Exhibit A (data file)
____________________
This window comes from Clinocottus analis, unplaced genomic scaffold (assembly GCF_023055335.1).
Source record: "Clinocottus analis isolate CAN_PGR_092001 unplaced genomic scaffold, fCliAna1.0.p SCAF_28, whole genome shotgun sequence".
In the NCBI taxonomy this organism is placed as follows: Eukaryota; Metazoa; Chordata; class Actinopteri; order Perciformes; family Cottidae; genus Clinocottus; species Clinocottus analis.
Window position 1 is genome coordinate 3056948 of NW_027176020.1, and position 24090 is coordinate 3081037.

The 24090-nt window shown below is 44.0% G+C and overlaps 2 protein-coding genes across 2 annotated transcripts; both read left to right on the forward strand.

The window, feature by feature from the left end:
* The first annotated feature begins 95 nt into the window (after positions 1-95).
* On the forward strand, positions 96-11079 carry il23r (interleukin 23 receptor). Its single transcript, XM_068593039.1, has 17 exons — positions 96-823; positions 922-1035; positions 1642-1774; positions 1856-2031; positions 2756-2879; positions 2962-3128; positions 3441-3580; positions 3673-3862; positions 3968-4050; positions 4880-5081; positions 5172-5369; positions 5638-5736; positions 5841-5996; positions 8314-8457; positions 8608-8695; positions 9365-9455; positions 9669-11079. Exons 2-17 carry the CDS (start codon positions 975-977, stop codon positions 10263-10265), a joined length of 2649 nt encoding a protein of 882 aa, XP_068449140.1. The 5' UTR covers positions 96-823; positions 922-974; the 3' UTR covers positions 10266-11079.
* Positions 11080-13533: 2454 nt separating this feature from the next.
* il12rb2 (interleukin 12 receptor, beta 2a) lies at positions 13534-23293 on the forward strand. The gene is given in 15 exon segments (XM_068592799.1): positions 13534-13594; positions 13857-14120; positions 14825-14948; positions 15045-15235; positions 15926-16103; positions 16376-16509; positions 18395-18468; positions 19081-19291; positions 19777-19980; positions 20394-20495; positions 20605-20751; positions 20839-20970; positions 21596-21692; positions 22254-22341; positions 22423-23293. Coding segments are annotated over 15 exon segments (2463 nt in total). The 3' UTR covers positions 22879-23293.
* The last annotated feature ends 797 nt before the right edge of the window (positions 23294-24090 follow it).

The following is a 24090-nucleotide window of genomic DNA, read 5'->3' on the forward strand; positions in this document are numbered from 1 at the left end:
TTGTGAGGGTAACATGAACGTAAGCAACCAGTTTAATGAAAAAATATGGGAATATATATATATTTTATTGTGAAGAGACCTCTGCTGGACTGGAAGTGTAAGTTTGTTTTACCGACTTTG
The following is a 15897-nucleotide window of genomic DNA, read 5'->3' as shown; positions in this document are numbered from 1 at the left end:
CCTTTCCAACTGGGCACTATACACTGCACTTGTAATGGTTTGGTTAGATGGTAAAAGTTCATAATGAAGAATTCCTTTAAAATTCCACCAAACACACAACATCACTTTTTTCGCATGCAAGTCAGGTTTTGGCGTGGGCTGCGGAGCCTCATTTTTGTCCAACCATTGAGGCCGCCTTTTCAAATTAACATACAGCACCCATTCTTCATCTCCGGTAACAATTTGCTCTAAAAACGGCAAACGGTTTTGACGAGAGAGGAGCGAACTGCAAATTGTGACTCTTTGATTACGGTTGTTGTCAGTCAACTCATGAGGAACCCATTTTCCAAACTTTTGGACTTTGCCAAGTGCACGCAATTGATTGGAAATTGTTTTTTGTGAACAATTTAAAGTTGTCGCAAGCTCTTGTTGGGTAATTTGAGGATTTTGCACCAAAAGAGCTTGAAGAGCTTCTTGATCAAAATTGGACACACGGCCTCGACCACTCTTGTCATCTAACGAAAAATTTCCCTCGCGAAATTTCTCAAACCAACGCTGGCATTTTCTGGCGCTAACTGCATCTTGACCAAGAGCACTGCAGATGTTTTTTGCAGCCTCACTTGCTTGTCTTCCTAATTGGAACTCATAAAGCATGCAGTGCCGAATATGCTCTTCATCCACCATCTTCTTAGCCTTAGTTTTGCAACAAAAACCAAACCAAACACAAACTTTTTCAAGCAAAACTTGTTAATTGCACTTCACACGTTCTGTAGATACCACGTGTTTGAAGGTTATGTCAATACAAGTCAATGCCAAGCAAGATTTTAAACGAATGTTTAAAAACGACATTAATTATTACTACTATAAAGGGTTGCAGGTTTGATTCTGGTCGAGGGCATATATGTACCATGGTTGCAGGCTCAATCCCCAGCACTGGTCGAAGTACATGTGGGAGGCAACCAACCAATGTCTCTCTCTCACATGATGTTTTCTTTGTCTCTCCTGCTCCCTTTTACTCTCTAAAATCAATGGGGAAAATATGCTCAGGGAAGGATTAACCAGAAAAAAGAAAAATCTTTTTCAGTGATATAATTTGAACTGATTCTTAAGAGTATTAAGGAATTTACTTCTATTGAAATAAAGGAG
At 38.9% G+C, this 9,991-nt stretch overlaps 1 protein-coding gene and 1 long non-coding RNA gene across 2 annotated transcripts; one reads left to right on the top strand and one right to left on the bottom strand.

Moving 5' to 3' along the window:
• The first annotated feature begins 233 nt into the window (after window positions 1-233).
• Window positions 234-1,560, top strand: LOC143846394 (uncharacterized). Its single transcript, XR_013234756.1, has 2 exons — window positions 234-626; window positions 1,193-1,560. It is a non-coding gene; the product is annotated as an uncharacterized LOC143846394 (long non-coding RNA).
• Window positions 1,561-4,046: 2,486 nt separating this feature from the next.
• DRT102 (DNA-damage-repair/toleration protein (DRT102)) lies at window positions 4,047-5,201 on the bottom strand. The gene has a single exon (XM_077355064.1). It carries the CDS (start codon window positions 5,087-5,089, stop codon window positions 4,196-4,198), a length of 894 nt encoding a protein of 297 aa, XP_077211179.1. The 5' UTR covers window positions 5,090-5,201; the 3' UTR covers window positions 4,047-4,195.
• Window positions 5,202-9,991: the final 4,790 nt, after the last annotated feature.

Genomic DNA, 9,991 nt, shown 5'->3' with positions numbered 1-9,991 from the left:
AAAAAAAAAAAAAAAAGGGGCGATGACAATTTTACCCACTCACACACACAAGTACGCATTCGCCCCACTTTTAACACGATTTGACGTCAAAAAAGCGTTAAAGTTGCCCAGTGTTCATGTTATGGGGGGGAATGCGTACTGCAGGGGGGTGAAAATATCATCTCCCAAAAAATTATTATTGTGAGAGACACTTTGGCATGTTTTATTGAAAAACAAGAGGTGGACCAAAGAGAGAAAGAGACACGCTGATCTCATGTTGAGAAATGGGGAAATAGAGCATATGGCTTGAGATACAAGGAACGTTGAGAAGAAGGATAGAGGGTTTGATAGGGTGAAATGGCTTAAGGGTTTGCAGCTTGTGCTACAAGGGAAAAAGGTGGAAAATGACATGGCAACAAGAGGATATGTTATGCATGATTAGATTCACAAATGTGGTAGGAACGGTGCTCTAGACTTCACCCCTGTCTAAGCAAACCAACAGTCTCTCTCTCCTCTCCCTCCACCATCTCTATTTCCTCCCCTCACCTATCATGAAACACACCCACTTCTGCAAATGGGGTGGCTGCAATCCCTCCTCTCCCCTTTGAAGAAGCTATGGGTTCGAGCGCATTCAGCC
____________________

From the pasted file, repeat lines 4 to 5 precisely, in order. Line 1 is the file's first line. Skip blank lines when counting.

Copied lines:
Window position 1 is genome coordinate 3056948 of NW_027176020.1, and position 24090 is coordinate 3081037.

The 24090-nt window shown below is 44.0% G+C and overlaps 2 protein-coding genes across 2 annotated transcripts; both read left to right on the forward strand.